Getting Data In

Why is my universal forwarder not forwarding all data in monitored directories?

Path Finder

Hi all,

I'm testing a Universal Forwarder deployment - a real simple one. Basically I have a directory in a serverX that I'd like to forward to a Unix Splunk instance that's sitting on another serverY. So I set up the Splunk UF in serverX and everything is well with the setup.

However, I wanted to know if it's forwarding all the data from the directory correctly - so what I did was did multiple copies of the same directory and have it forwarded to different index (e.g. dirA -> IndexA, dirB -> IndexB, dirC -> indexC). What's interesting is the first index generally goes through, but the other indexes do not seem to be receiving data.

For example:
IndexA -> 200 events
IndexB -> 150 events
IndexC -> 0 events

I've confirmed that the data in indexB IS in indexA, but it's not indexing all of them. There are also no apparent errors in the logs of UF. Any ideas or leads would be appreciated.

Thank you.

1 Solution

Champion

As you already mentioned, splunk uses CRCs when reading files. I could imagine your problems arise from the fact that a copy of some file will have the same CRC as the original, and though I couldn't find a definite answer on that so far, I would expect the list of known CRCs to be applied globally and not per input/per index. I'd be very happy if anyone could present further documentation on that though.

In the meantime, what you should try is to add the crcSalt option to the inputs.conf, see the copied documentation below:

crcSalt = <string>
* Use this setting to force Splunk to consume files that have matching CRCs (cyclic redundancy checks). (Splunk only performs CRC checks against the first few lines of a file. This behavior prevents Splunk from indexing the same file twice, even though you may have renamed it -- as, for example, with rolling log files. However, because the CRC is based on only the first few lines of the file, it is possible for legitimately different files to have matching CRCs, particularly if they have identical headers.)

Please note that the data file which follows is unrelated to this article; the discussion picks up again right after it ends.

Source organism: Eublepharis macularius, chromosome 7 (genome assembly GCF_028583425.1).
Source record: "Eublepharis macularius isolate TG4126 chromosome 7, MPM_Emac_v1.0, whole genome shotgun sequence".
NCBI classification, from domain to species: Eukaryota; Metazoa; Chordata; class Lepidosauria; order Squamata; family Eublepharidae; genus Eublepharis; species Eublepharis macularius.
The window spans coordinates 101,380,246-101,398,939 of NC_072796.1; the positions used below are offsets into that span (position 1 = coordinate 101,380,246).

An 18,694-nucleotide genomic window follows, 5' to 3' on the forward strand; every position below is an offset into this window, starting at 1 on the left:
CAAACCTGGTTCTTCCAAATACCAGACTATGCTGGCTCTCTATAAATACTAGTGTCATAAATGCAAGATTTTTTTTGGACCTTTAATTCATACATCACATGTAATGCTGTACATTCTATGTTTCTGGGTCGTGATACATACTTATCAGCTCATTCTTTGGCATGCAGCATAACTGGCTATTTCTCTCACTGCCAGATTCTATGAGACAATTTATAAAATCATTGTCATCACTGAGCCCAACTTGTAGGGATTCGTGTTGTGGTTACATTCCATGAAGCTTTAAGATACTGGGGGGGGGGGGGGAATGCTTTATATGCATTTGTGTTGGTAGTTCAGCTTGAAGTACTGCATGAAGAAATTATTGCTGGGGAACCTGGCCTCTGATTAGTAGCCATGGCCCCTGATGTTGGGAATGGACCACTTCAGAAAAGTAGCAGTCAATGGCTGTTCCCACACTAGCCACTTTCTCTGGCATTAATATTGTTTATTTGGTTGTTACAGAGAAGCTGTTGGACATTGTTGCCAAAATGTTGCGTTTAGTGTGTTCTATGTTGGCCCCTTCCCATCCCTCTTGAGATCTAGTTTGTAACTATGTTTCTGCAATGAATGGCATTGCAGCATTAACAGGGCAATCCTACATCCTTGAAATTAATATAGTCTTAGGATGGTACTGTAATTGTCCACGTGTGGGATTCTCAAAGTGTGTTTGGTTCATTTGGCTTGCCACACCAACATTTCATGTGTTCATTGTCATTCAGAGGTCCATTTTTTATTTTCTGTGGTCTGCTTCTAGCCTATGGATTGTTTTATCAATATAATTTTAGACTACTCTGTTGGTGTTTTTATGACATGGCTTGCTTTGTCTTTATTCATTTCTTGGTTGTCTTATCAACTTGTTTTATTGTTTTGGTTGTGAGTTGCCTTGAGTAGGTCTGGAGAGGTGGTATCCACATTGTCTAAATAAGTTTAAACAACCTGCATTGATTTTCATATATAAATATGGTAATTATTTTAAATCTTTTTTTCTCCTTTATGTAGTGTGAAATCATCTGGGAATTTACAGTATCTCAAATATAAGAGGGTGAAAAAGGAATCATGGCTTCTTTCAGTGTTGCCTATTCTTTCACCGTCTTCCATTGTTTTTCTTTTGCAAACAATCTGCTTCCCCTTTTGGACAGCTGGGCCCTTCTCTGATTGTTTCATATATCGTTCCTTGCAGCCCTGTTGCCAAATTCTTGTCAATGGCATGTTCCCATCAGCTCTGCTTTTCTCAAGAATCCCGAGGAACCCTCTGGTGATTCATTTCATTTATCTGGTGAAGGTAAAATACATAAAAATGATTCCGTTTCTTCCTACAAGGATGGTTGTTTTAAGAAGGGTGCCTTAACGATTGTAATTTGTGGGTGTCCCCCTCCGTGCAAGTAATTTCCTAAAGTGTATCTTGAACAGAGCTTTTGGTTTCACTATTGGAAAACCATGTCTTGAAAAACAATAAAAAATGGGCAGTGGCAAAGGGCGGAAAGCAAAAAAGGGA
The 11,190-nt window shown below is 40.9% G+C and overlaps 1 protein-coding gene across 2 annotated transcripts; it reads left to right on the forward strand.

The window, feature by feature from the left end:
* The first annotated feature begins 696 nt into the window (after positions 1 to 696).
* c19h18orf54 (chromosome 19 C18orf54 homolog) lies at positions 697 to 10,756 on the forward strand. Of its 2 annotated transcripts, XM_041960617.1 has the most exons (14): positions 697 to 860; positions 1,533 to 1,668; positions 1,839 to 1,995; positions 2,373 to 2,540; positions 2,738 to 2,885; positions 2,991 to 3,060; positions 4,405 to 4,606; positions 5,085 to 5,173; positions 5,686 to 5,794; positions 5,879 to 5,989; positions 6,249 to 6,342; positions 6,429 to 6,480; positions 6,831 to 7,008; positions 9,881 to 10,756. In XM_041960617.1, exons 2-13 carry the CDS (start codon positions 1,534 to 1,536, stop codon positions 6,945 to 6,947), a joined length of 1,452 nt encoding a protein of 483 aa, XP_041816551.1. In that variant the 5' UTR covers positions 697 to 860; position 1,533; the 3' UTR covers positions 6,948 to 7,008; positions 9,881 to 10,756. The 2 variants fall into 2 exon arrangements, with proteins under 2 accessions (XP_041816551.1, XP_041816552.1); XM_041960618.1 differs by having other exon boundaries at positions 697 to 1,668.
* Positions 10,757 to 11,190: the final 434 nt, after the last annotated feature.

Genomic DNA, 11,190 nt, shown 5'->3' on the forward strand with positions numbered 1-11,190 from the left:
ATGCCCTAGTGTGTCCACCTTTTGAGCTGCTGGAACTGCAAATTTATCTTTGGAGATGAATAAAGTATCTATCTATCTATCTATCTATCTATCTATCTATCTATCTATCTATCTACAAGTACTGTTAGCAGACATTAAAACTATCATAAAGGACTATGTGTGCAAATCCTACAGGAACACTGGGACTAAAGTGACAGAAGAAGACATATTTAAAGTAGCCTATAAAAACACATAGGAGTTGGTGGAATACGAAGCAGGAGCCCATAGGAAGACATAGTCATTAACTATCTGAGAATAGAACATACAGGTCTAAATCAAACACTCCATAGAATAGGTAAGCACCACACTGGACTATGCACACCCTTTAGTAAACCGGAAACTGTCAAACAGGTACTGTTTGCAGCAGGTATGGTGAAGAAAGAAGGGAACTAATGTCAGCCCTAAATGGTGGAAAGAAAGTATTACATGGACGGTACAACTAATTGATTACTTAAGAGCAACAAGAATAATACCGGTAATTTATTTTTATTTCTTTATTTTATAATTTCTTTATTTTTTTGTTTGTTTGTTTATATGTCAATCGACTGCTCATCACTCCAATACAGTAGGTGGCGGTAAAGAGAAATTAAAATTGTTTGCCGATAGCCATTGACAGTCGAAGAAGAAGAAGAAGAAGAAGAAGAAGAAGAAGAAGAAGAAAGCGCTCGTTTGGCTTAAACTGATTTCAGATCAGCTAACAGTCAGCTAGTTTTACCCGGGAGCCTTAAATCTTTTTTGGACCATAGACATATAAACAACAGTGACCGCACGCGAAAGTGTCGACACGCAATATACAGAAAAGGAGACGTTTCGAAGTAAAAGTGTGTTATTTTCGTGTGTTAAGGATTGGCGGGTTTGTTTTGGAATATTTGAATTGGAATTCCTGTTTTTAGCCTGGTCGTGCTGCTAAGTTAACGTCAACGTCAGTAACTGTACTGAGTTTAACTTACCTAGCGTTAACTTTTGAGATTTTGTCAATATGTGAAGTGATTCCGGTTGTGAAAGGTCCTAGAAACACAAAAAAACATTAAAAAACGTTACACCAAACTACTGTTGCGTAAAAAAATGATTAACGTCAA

* If set, <string> is added to the CRC.
* If set to the literal string <SOURCE> (including the angle brackets), the full directory path to the source file is added to the CRC. This ensures that each file being monitored has a unique CRC.   When crcSalt is invoked, it is usually set to <SOURCE>.
* Be cautious about using this attribute with rolling log files; it could lead to the log file being re-indexed after it has rolled. 
* Defaults to empty.

This will take care of already known CRCs because of other identical files. If that is indeed the issue here, you should get every file indexed as a duplicate in each index you specified.

To be honest, I think your method to check whether splunk works is not really thought through. No offense, but one of the important concepts in splunk is to avoid indexing duplicate data, so it's probably not a good idea to check the functionality of splunk with duplicate data, now is it? You could simply compare the raw log files' content with what splunk indexed and be happy that it works 😉

View solution in original post

Splunk Employee
Splunk Employee

Splunk forwarder not forwarding all data

Problem Summary:

A customer was running 2 indexers. One failed and all logs were not being forwarded to the active indexer. Customer checked logs submitted for the indexer and a number of forwarders and the issue appeared to the customer to be occurring from only one forwarder. The other forwarders were reportedly working fine.

Working hypotheses:

  1. One working hypothesis to this issue is that there may be a network issue (possibly a firewall) that is preventing data from getting from the forwarder to the indexer.

  2. A secondary hypothesis is that there is a load-balancing issue that may be addressed with 'forceTimebasedAutoLB' setting in forwarder's outputs.conf.

How to troubleshoot:

(1.) If the deployment is either Linux or Windows, telnet from the host to the receiver to confirm whether there is an established connection, as seen below:

telnet xx.xx.xx.xx 9996 (dest. IP & dest. port) (if "connection failed" error is thrown, there is typically a firewall impeding traffic)

  • If the deployment is Linux, run 'iptables -L -n' to find detailed information of source and destination IP addresses along with any firewall ports. 'This will return the current set of rules. There can be a few rules set here even if your firewall rules haven't been applied. Just look for lines that match your given rulesets. This will give you an idea of what rules have been entered to the system.'

  • If the deployment is Solaris, run 'netstat -un -P tcp' or 'netstat -un -P udp'

(2.) If no firewalls are found, enable 'forceTimebasedAutoLB' setting in HF/UF outputs.conf and confirm that traffic is being properly load balanced between receivers.

Resolution:

  1. We confirmed that there were no firewall rules preventing data from getting to active indexer after primary indexer outage.

  2. I engaged in a WebEx call with customer in which 'forceTimebasedAutoLB' setting was discussed in an effort to cause the forwarder to send data to an active indexer in any event that an indexer experiences an outage.